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Author Topic: fiver body sagging in the back  (Read 466 times)

WaltherDawg

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fiver body sagging in the back
« on: February 26, 2020, 08:22:38 AM »
Hello all, I am new here and have learning a lot just by ready through all these posts.
I very recently bought a 2007 Thor Jazz 2550rl. It is in pretty good shape with a few minor repairs needed. However this one I have no idea how to fix. The body is sagging in the rear, the back cover seems to be about 1/2-1" too low and is buckling over the frame extensions. I can see the I beam frame and it looks straight. My guess is the body mounts are collapsed or sagging or something.
Any ideas what it could be? How do I fix it? I do have a lot of auto maintenance experience but nothing in RV specific areas.

Back2PA

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Re: fiver body sagging in the back
« Reply #1 on: February 26, 2020, 08:26:10 AM »
When you say "back cover" do you mean roof? And when you say "frame extensions" do you mean walls?
Scott
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WaltherDawg

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Re: fiver body sagging in the back
« Reply #2 on: February 26, 2020, 08:57:33 AM »
I You can see in this picture how the rear wall is buckling upward. It is more prevalent on the left side.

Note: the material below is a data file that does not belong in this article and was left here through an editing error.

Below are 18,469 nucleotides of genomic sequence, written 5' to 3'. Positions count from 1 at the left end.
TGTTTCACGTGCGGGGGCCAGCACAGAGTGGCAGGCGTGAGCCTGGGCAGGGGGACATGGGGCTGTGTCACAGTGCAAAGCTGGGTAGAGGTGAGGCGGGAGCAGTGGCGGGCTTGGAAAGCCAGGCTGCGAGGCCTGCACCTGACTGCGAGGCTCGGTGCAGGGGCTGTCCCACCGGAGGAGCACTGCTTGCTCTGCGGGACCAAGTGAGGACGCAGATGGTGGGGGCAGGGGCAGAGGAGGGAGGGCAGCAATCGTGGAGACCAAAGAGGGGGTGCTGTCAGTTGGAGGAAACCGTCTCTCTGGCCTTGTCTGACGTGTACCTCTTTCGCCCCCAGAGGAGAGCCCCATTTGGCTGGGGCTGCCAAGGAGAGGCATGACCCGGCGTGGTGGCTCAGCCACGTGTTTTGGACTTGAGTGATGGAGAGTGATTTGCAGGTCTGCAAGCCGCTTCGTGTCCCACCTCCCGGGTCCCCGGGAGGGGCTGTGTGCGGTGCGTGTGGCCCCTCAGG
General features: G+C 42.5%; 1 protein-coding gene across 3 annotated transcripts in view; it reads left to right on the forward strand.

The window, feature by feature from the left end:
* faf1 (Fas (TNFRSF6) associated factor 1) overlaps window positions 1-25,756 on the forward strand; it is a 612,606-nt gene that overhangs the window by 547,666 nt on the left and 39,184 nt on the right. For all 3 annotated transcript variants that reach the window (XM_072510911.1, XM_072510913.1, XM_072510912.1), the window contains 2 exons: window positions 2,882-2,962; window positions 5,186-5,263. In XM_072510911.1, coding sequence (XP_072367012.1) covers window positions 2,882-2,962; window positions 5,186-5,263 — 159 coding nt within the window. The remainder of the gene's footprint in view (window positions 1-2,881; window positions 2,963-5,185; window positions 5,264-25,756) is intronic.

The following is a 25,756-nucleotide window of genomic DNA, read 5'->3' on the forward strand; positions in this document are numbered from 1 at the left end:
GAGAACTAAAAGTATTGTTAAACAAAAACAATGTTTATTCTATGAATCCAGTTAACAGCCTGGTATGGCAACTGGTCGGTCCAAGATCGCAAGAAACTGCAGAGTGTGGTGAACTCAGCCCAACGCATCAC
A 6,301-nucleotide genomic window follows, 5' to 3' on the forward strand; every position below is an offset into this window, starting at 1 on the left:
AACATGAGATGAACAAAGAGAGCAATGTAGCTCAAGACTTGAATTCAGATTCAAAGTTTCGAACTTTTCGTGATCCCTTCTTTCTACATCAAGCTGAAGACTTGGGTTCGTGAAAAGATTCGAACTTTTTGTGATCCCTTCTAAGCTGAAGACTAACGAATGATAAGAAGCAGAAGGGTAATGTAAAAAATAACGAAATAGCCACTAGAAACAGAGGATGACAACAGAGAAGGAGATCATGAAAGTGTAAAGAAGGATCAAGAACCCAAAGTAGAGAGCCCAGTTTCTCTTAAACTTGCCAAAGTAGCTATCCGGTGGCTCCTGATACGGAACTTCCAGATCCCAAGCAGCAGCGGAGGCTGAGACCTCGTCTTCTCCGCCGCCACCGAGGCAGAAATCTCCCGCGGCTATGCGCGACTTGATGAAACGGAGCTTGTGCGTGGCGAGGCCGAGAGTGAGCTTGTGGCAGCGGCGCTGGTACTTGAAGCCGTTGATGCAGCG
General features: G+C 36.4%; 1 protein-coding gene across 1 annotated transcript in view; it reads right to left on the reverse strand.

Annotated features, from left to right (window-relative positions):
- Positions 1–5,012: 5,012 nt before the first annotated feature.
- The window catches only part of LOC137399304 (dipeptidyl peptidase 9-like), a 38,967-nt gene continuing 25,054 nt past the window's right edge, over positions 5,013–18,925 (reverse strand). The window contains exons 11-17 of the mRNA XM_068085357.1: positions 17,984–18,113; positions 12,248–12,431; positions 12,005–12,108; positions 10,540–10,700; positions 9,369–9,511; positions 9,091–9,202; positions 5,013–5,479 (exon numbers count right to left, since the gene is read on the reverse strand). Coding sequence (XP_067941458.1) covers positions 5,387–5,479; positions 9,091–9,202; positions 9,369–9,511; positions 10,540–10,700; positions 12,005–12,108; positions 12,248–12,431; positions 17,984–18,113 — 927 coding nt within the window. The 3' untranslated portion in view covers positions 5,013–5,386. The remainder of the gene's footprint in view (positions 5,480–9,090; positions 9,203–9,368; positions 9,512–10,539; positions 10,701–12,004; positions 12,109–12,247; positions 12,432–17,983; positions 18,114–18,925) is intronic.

Gary RV_Wizard

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Re: fiver body sagging in the back
« Reply #3 on: February 26, 2020, 09:07:04 AM »
That area is usually called the "rear cap", though technically "cap" refers to a pre-formed single fiberglass piece while the one in the photo is a simple flat wall, much like sidewall construction.

It looks as though the bumper mount is bending in the frame extension on that side. I can't see what is bolted onto the bumper there with that shackle-thing, but something may be stressing it there and causing the buckling.  Os that the area you also say is too low? Has it actually dropped (a gap at the top?) or just folding over as it buckled?

If no damage can be seen from underneath, I see little choice but to remove the skin from the rear wall and look inside. One possibility is water damage interior to the rear wall, allowing the skin to simply fold in.
Gary
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Back2PA

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Re: fiver body sagging in the back
« Reply #4 on: February 26, 2020, 09:11:24 AM »
Would need many more pictures to make an educated guess.

I'm still not clear on your terminology of "cover". Do you mean the outer fiberglass on the exterior wall? RVs don't have "body mounts" in the sense you are thinking, essentially a box is built on a frame. If that whole wall is sagging in that corner, it could be a water intrusion issue where the wall has come unbonded and lost its strength, perhaps detaching from corner metal framing. Wild guess at this point.

You need a hard look inside and out at that area, and some sort of confirmation as to whether the wall is sagging or the frame was driven upward into the wall (then later straightened).
Scott
2014 Montana High Country 343RL (37')
2011 SD F-250 Crewcab LB 4x4, 6.2 Gas, 10K gross
Eezrv TPMS
Fulltimer

WaltherDawg

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Re: fiver body sagging in the back
« Reply #5 on: February 26, 2020, 09:17:15 AM »